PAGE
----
Imagine if the power in the world rested not with the white population but with the black. This time, the people who can’t get plasters to match their skin colour are white. Noughts & Crosses is a story of segregation, insurrection and political violence. It’s a tale of oppression and rebellion and a portrait of everyday discrimination, speaking of the here and now. This is a story about class and the damage deprivation does to mental wellbeing. And it has now been adapted to the live stage. Sabrina Mahfouz’s adaptation skips briskly through the book, streamlining and removing key scenes/details where necessary but staying close to the initial idea and concept.
The play follows Sephy, a Cross, a rich and privileged daughter of the ruling class as she falls in love with Callum, a nought, a second-class citizen. 400 pages of plot are condensed into 2 and a half hours. We get told that noughts get the menial jobs and how nought history doesn’t get taught in schools. We watch a simple story about two young people trying to start a relationship but being kept apart.
Firstly, the actors. Billy Harris’ Callum turns from aspirational student to bitter freedom fighter perfectly. From the facial expressions to his vast movements on stage we see how he is given little chance to reflect on what has happened in his life and visually, you can see he is unknowable as a result. Props go to costume design specifically as he moves from a typical teenager to someone so indistinct it’s frightening and it is all visually represented through his costume. There is then Heather Agyepong’s Sephy who carries the play’s emotional weight. Growing from insecure teen to articulate young woman, Agyepong plays Sephy with a sense of directness, honesty tied in with playfulness that makes the audience laugh and giggle at times. She carries the audience with her throughout the journey.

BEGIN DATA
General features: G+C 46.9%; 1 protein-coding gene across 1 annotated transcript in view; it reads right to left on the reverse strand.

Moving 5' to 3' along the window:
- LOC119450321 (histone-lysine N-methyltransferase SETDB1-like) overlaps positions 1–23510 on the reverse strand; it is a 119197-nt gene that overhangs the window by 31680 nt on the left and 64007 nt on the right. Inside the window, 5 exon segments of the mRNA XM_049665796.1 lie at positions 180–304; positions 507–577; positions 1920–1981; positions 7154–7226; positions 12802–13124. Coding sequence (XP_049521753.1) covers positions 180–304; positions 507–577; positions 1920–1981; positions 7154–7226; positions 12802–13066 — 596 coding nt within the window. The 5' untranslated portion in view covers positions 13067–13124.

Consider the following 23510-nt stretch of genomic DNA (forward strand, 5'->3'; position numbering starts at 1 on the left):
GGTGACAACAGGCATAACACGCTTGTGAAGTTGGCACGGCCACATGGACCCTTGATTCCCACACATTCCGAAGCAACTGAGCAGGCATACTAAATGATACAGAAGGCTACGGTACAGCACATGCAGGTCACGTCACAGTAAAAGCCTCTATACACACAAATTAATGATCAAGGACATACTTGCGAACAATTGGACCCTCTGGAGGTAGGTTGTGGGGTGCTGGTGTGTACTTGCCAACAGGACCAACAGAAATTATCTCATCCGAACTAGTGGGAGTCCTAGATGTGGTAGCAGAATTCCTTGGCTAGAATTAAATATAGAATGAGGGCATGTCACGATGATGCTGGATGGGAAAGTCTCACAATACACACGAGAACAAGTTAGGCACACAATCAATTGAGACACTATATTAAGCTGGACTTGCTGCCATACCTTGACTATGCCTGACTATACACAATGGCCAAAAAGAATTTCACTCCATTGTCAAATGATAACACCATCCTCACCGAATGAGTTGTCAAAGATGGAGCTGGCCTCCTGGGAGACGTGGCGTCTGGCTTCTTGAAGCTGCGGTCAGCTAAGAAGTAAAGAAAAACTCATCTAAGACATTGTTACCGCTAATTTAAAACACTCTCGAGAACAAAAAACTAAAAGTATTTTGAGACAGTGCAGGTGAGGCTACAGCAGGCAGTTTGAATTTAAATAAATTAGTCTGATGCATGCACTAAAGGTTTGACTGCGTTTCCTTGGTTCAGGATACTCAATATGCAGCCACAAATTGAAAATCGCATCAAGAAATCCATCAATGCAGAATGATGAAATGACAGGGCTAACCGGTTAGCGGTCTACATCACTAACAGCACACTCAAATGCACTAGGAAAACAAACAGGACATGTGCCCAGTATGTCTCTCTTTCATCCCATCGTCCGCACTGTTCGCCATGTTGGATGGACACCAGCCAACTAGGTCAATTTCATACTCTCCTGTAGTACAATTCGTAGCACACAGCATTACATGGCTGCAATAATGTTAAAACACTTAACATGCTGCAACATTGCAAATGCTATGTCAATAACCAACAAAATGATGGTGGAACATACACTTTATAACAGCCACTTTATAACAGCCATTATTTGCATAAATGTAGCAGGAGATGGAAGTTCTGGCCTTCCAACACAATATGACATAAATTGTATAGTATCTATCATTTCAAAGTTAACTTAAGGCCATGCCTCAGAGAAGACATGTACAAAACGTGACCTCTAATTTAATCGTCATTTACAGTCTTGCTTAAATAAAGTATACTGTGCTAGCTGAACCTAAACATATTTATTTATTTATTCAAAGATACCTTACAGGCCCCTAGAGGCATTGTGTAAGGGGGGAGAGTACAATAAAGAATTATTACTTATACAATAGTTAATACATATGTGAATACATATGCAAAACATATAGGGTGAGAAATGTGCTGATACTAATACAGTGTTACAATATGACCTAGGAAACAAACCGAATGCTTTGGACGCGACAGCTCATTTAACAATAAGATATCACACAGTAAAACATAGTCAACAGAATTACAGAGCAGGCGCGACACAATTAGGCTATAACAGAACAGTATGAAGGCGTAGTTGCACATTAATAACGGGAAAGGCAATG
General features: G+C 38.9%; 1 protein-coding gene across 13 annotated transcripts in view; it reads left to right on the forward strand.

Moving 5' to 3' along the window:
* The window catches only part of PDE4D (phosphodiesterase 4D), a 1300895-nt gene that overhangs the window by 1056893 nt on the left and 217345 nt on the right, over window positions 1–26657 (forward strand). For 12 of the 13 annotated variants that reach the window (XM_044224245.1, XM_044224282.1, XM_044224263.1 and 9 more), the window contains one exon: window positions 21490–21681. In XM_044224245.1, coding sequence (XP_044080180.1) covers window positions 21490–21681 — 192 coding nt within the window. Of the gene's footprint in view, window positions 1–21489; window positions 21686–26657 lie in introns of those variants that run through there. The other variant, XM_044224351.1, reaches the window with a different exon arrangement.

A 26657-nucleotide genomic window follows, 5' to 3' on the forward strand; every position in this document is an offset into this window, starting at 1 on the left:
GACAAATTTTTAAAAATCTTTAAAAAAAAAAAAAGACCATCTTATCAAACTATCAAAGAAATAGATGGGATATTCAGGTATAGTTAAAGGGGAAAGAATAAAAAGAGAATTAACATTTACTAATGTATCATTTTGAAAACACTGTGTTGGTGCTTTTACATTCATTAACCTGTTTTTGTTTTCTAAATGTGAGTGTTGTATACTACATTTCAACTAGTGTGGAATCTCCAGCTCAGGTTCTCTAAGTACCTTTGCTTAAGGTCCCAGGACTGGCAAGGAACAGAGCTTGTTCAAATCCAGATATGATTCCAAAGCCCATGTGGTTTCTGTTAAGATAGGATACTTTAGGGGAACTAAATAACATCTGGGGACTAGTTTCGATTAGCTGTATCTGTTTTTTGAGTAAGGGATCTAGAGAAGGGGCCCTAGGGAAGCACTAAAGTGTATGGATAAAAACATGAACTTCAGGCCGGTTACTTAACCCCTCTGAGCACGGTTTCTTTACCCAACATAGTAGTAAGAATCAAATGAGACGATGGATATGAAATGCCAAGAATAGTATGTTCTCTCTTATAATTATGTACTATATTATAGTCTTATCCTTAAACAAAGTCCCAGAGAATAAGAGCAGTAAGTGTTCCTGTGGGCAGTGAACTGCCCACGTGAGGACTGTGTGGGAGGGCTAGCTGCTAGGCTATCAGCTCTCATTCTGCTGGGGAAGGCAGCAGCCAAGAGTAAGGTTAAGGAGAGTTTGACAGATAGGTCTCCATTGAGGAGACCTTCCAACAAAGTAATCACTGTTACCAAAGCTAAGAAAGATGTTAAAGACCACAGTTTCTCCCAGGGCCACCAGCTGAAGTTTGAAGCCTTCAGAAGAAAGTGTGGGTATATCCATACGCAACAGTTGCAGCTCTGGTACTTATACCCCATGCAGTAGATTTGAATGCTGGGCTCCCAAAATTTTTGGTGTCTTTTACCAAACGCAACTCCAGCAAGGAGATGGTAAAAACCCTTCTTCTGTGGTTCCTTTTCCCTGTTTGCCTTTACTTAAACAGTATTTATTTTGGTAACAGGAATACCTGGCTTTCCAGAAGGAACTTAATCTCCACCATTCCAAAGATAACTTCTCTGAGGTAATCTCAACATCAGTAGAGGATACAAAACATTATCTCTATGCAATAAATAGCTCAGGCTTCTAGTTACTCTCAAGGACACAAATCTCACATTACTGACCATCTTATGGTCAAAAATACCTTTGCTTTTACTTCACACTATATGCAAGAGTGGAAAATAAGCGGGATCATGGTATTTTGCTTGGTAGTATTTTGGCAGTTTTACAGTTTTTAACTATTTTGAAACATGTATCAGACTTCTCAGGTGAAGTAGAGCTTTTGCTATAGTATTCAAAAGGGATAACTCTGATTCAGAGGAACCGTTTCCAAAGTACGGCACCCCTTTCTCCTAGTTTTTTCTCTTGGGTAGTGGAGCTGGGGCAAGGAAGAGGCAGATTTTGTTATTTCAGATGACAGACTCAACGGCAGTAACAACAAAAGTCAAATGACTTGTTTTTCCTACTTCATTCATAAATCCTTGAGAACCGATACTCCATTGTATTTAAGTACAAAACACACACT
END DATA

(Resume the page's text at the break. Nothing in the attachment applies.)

When it comes to the set, the props and staging did a brilliant job of making the audience panic, fear for their lives as well as the characters lives. It engulfs every single member of the audience into the story perfectly. Personally, my favourite part was when the noose came down, slowly but brightly lit while a terrifying looming set of stairs was placed up to it and I heard the woman behind me inhale in shock. It was astounding how just the use of props made the audience feel that emotion. And then when the bomb goes off and I and most likely others physically jumped in our seats over and over as the sound of the blast echoed throughout the theatre.
Having read the book before going to see this adaptation, I knew what I was entering. And yet, this version of Noughts & Crosses pulled me deeper and deeper, wrapping me up in history and the present and how things are supposed to be. The only time I didn’t feel like I was completely wrapped up in this story and the impact of this play was during the interval and that was purely due to eating my vanilla ice cream. Other than that, my attention was always on the stage. Never once was I bored, questioning decisions made by the director and producer. Never once did I think why have they done it that way? Everything was perfect. And I hope in the future, plays about young adults and other YA books can also be adapted into theatre and allow others outside of the readers to experience their beauty.